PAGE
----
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Embattled Optus CEO resigns after fraught 18 months

Optus CEO Kelly Bayer Rosmarin has stepped down after a challenging 18 months marked by two of the telco giant's worst and most public disasters.



Optus boss Kelly Bayer Rosmarin has resigned after the telecommunications giant suffered a fraught 18 months marked by a cyber attack and an hours-long outage that affected millions of Australians.


Ms Bayer Rosmarin tendered her resignation on Monday morning after facing a Senate grilling on Friday.


"It's been an honour and privilege to lead the team at Optus and to serve our customers," she said in a statement.


"I was also able to communicate Optus' commitment to restore trust and continue to serve customers.


"Having now had time for some personal reflection, I have come to the decision that my resignation is in the best interest of Optus moving forward."


Chief financial officer Michael Venter will assume the role of interim CEO while continuing in his current position.


Former Optus business managing director Peter Kaliaropoulos will become the company's chief operating officer from Wednesday, a newly created position that will report to Mr Venter.


Ms Bayer Rosmarin was appointed to the top job in April 2020, during the height of the pandemic.


In September 2022, she presided over one of the telco's worst PR disasters when it suffered a massive data breach that affected 10 million Australians and resulted in the licence, Medicare and passport numbers of 10,000 customers being stolen and leaked online.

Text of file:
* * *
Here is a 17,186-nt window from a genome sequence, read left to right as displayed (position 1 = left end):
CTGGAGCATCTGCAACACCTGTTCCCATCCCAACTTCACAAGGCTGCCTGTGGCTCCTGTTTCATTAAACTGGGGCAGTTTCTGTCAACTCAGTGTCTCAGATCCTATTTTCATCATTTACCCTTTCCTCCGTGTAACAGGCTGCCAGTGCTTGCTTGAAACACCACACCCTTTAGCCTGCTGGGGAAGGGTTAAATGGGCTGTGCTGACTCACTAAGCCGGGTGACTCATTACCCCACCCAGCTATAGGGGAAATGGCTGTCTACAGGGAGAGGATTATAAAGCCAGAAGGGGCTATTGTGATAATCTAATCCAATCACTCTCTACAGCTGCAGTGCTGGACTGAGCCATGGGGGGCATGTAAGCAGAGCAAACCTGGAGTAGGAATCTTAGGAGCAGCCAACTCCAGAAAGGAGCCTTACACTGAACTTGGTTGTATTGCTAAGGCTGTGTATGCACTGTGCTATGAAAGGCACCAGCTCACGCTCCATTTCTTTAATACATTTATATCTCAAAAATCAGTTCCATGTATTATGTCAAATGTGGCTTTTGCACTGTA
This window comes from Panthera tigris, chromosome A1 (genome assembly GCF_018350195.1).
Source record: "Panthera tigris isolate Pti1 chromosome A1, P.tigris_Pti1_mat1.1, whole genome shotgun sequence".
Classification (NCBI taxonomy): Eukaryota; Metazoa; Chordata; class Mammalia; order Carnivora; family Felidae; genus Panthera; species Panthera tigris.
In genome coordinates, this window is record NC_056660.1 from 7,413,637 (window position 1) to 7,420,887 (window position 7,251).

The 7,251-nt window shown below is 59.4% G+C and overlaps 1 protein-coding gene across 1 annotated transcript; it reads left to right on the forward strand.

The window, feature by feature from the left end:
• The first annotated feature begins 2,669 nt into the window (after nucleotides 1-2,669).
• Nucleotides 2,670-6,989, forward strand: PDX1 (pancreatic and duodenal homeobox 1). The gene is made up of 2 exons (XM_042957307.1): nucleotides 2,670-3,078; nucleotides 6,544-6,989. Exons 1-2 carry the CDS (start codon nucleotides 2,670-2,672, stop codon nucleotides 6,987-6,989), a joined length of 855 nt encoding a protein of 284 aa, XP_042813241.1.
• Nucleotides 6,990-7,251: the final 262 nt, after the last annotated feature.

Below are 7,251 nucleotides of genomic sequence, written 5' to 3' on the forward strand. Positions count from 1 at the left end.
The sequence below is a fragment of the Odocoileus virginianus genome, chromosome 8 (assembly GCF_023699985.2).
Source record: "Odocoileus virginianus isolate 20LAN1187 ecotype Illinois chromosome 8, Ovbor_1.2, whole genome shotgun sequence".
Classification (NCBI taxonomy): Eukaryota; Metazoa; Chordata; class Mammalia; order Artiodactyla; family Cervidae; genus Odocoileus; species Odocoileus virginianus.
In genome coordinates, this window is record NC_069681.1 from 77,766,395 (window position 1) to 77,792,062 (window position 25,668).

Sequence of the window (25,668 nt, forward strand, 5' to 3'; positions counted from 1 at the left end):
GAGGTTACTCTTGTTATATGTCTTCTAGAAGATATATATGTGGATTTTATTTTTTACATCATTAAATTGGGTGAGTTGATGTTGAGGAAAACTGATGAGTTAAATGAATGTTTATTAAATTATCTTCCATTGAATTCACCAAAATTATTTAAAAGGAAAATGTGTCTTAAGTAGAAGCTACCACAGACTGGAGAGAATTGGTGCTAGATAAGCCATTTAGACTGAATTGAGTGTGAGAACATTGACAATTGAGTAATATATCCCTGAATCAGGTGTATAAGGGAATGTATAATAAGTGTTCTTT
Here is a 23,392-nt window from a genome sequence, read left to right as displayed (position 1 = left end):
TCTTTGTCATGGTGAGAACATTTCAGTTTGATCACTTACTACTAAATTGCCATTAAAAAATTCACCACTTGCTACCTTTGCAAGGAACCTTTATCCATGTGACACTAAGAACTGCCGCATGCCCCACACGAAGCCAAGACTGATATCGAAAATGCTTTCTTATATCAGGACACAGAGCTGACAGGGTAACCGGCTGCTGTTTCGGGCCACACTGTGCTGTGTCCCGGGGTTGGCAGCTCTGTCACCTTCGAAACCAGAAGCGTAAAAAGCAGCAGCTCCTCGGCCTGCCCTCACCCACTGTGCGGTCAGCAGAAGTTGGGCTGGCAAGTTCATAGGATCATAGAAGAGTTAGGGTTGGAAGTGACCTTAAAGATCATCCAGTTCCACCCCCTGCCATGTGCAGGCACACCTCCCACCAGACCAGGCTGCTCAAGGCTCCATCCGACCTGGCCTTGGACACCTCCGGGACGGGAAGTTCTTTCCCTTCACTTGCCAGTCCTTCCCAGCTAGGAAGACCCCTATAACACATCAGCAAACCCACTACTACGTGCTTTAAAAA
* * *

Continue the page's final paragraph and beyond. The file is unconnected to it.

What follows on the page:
A little over a year later, just as the company had begun to piece together the remains of its customers' shattered confidence, Optus was hit by a 12-hour long outage that prevented more than one-third of Australians from accessing the internet and receiving cell service.


More than 200 emergency calls could not go through to the triple-zero line.


Yuen Kuan Moon, chief of Optus's parent company Singtel, acknowledged the former CEO for her leadership, commitment and hard work during this "challenging" period and thanked Ms Bayer Rosmarin for her dedication.


"Kelly has always led with integrity and had all stakeholders' best interests at heart," he said.


"We understand her decision and wish her the very best in her future endeavours."


Following the November 8 outage, Ms Bayer Rosmarin was summoned to a parliamentary inquiry where she was roasted by senators channelling the ire of their constituents. 


During the Friday hearing, Nationals senator Ross Cadell queried her response during and after the network event and asked whether it was time for new leadership at the telco.


In response, she said she would "take that on board".


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